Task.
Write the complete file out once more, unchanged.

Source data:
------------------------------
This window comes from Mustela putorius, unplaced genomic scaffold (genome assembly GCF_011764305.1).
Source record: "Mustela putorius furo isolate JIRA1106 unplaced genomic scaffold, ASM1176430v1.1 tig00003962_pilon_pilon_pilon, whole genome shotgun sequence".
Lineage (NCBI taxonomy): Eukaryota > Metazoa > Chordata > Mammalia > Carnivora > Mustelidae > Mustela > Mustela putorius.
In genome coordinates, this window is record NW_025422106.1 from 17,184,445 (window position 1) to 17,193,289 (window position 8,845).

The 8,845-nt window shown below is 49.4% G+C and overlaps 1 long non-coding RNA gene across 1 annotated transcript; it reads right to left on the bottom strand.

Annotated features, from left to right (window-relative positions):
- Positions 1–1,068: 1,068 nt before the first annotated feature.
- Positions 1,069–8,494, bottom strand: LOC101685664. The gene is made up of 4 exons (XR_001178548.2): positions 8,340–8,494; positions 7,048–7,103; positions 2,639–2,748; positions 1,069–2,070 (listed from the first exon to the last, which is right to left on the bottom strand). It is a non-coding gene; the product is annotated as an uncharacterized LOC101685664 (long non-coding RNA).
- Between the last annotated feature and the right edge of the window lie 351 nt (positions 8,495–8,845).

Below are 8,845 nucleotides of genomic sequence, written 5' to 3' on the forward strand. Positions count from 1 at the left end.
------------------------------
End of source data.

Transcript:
This window comes from Mustela putorius, unplaced genomic scaffold (genome assembly GCF_011764305.1).
Source record: "Mustela putorius furo isolate JIRA1106 unplaced genomic scaffold, ASM1176430v1.1 tig00003962_pilon_pilon_pilon, whole genome shotgun sequence".
Lineage (NCBI taxonomy): Eukaryota > Metazoa > Chordata > Mammalia > Carnivora > Mustelidae > Mustela > Mustela putorius.
In genome coordinates, this window is record NW_025422106.1 from 17,184,445 (window position 1) to 17,193,289 (window position 8,845).

The 8,845-nt window shown below is 49.4% G+C and overlaps 1 long non-coding RNA gene across 1 annotated transcript; it reads right to left on the bottom strand.

Annotated features, from left to right (window-relative positions):
- Positions 1–1,068: 1,068 nt before the first annotated feature.
- Positions 1,069–8,494, bottom strand: LOC101685664. The gene is made up of 4 exons (XR_001178548.2): positions 8,340–8,494; positions 7,048–7,103; positions 2,639–2,748; positions 1,069–2,070 (listed from the first exon to the last, which is right to left on the bottom strand). It is a non-coding gene; the product is annotated as an uncharacterized LOC101685664 (long non-coding RNA).
- Between the last annotated feature and the right edge of the window lie 351 nt (positions 8,495–8,845).

Below are 8,845 nucleotides of genomic sequence, written 5' to 3' on the forward strand. Positions count from 1 at the left end.